The city is also hoping to become a destination for longboarding events. Officials are in talks with Velosolutions to build an asphalt pump track for longboarding marathons and 24-hour endurance events. Planning is in very early stages, and nothing is final, but the idea is to construct the track in 2018 and host an opening event in June featuring longboarding on the track, climbing in Black Canyon of the Gunnison National Park and a wakeboarding competition at Ridgway State Park.
Hip and Happening
Wyoming is the 10th-largest state in the United States by square mileage, but it’s one of the least densely populated. Cheyenne, the state’s capital and largest city, is tucked in the far southeast corner of Wyoming, closer to Fort Collins, Colorado, than to its nearest in-state neighbor—and that makes Casper the state’s natural gathering place. “Our location in the center of Wyoming is one of the biggest benefits we have because it’s easy for everybody to get to Casper,” said John Giantonio, director of sports and events for Visit Casper and director of the Casper Sports Alliance.
Wyoming is “the cowboy state,” and while the Western way of life is alive and well (and the cowboys are very real), the modern city is “going from hip to more hip,” he said, with downtown redevelopment, restaurants, breweries and shops.
The city’s signature event is the College National Finals Rodeo, which has been held at the Casper Events Center every year since 2001 and will continue to be held there through 2022. Although the CNFR is a major event, and the city hosts some other rodeos there and at the Central Wyoming Fairgrounds, “what we have the most of, and do the best with right now, is high school state championships,” Giantonio said. The city will host the championships for all divisions of wrestling, track, volleyball and basketball through 2022. Nearly all of these competitions happen at the Casper Events Center, which can accommodate as many as 10,400 people, or about 8,800 for basketball. (Track events go to Kelly Walsh High School.) The center also hosted the 2013–2016 NJCAA Division I Volleyball Championship and the 2016 AAU Volleyball Super Regional and Grand Prix Tournaments.
Casper Mountain, home to miles of trails, the Hogadon Ski Area, and the new facility of the Casper Mountain Biathlon Club, “is where we’re really expecting and seeing a lot of growth,” Giantonio said. “Our sports complex really is the mountain.”
Officials in Casper are also going after events that can use the region’s many mountain trails, such as mountain biking, trail running, snowshoeing, fat biking and cross-country skiing. Casper Mountain hosted the Skunk Hollow Sneaker Chase trail run this past summer and the Cowboy State Games winter triathlon in January with 5K snowshoe, fat bike and Nordic skiing races. The Casper Mountain Challenge in June will include eight-hour and four-hour races.
Hogadon is a small downhill skiing area, but “we’ve developed Olympians on that hill,” Giantonio noted. Last year, the biathlon club opened a new center with a 30-point range and has added 10 kilometers of competition-standard trails. In January, the National Guard Western Region Biathlon Competition drew 125 competitors to the center, which also hosted a competition for the Cowboy State Games, said Cathy Nyrkkanen Rosser, the center’s managing director. The center also plans to build 5 kilometers of paved roller ski loops by mid-2018.
“This venue has brought a lot of exposure to our trails and to the mountain itself,” she said. “(Participants) come here and they’re blown away; it puts the idea out there that Casper can be a destination for cross-county skiing and biathlons.”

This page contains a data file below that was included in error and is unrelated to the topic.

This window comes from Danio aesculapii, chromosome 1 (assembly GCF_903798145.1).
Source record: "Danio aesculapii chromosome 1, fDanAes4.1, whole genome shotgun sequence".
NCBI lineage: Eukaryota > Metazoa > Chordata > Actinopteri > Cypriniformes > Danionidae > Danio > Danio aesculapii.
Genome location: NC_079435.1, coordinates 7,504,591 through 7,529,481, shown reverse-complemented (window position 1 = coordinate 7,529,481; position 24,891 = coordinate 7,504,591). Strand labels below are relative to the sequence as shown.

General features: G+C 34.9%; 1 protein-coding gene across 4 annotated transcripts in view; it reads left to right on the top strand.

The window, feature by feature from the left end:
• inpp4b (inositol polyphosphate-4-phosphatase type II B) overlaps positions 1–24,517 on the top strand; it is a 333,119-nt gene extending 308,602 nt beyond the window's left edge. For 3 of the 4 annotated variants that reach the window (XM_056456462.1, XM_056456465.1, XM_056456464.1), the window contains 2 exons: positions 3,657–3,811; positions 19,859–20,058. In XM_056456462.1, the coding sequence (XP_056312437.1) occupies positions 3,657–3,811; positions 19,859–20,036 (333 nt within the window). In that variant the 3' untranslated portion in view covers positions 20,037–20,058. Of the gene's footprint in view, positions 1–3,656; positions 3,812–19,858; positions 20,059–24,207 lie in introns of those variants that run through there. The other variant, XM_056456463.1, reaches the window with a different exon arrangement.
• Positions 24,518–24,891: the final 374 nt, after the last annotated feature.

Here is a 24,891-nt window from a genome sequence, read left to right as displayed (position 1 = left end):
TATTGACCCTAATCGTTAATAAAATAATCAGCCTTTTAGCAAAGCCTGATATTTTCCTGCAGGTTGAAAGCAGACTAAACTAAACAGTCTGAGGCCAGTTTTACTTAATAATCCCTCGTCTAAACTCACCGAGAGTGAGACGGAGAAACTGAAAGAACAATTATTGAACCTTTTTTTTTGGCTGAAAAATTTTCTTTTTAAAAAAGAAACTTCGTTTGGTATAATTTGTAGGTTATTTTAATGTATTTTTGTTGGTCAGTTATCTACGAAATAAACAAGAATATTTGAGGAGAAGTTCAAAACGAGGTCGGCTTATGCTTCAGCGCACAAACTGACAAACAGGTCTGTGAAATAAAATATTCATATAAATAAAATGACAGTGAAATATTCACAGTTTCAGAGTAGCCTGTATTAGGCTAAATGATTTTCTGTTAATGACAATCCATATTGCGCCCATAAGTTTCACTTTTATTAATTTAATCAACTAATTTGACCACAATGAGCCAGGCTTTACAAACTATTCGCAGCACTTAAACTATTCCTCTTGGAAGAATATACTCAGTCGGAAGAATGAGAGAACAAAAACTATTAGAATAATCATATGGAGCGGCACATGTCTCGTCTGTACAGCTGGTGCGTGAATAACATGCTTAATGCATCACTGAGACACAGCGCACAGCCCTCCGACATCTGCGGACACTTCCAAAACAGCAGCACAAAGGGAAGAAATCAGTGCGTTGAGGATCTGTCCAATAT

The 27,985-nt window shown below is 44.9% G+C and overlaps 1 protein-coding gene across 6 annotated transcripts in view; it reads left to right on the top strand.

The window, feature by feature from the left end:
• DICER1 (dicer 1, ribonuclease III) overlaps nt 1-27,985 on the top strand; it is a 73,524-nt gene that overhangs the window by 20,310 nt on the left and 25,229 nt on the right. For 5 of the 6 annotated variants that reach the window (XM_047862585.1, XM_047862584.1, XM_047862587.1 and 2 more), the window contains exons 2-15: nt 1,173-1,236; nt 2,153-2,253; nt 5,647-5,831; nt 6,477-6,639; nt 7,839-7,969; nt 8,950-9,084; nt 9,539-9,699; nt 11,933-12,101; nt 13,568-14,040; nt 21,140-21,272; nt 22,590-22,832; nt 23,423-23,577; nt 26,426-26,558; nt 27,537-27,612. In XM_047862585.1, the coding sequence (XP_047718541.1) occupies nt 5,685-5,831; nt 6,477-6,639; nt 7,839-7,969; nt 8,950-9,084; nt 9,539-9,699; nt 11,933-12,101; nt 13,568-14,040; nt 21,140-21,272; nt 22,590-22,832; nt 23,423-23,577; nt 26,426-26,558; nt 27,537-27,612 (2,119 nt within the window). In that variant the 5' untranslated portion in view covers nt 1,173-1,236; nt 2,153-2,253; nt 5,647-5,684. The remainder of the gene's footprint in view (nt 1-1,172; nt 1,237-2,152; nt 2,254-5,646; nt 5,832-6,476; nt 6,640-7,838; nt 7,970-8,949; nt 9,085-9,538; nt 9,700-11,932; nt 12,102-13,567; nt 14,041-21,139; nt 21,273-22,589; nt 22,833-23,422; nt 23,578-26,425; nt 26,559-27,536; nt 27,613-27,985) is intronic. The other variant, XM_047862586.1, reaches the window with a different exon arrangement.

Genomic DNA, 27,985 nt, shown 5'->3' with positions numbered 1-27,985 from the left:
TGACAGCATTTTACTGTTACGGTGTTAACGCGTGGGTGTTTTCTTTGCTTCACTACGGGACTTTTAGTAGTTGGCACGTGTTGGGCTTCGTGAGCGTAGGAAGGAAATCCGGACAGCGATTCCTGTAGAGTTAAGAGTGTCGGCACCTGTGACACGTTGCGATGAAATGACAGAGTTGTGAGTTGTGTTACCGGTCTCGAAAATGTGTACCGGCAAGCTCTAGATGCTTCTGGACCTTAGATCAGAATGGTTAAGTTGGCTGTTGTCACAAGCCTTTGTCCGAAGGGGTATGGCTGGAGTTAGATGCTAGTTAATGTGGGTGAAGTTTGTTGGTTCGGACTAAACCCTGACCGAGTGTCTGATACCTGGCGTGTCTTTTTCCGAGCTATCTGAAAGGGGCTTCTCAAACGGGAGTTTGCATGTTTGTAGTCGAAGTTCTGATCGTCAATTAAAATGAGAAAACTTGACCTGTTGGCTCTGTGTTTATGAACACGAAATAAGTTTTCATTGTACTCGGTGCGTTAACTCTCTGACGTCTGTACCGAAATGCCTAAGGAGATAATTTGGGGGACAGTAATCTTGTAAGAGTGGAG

Montana is a “huge sports state,” said Alex Tyson, executive director of Visit Billings. “We have long winters, and people start playing sports very young. We love sports, and we like to cheer people on.”
And with 108,000 residents, Billings is Montana’s largest city—and the second-largest in the four-state region of Montana, Wyoming and the Dakotas. The city is home to MetraPark, the largest event venue within a 500-mile radius. The MetraPark complex boasts Rimrock Auto Arena, which can seat 10,500 for basketball games and 8,700 for hockey, rodeos and indoor football; the 77,400-square-foot Expo Center; the 28,800-square-foot Montana Pavilion; the 9,600-square-foot Super Barn; a half-mile dirt track and grandstands; and several other pavilions and exhibit halls.
The Billings Bulls, an NA3HL hockey team, play at Centennial Ice Arena, and the Cincinnati Reds’ rookie league team, the Billings Mustangs, calls the 3,070-seat Dehler Park stadium home.
“We don’t just get events because we’re big,” Tyson said. “We also have the restaurants, hotels, retailers and attractions to make sure everyone has a good time in and out of the gym.”
The city is home to Montana State University–Billings, an NCAA Division II school, and Rocky Mountain College, which plays NAIA Division I. “We have great relationships” with both, Tyson said. The city hosted the NAIA Women’s Division I Basketball National Championships in March and will do so again next year. Six NAIA schools in the Frontier Conference are within a six-hour drive of Billings, which made the city an attractive option. The 2016 AAU Grand Nationals Wrestling Championships were held at MSU’s Alterowitz Gym, and the city joined with MSU to host the 2014 and 2016 NCAA Division II West Region Cross Country Championships, which used Billings’ Amend Park.
Indoor sports are big for Billings, especially youth volleyball, Tyson said. A local middle school teacher and coach is the driving force behind Big Sky Volleyfest, which Visit Billings helped grow from 50 teams using school gyms to 100 teams playing on an imported sports court at MetraPark’s Expo Center. The event will likely expand again into the Montana Pavilion.
But the outdoors offer big beauty, and Billings is becoming a destination for road races. The Montana Marathon is a Boston Marathon qualifier that starts on a country road and ends in downtown Billings, following a road that hugs the city’s sandstone cliffs, known as the Rimrocks. The Montana Women’s Run draws about 8,000 runners every Mother’s Day weekend, and this summer will mark the second annual 406 Duathlon Challenge.